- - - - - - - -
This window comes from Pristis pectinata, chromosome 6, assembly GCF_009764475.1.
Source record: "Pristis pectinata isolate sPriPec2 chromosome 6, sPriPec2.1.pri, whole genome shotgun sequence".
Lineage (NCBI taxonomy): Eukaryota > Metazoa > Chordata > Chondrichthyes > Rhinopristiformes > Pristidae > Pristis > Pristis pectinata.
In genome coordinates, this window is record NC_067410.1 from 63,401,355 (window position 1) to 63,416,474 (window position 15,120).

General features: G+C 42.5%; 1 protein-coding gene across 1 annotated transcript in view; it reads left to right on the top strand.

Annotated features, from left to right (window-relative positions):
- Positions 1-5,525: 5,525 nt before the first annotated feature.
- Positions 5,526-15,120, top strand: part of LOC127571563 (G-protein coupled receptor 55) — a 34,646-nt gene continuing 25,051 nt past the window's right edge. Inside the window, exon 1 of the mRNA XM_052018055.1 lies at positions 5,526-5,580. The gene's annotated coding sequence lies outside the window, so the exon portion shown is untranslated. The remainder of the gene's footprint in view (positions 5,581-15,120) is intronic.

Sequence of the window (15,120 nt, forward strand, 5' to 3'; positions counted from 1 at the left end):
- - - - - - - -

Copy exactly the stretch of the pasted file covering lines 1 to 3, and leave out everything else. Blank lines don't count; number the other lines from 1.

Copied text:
This window comes from Pristis pectinata, chromosome 6, assembly GCF_009764475.1.
Source record: "Pristis pectinata isolate sPriPec2 chromosome 6, sPriPec2.1.pri, whole genome shotgun sequence".
Lineage (NCBI taxonomy): Eukaryota > Metazoa > Chordata > Chondrichthyes > Rhinopristiformes > Pristidae > Pristis > Pristis pectinata.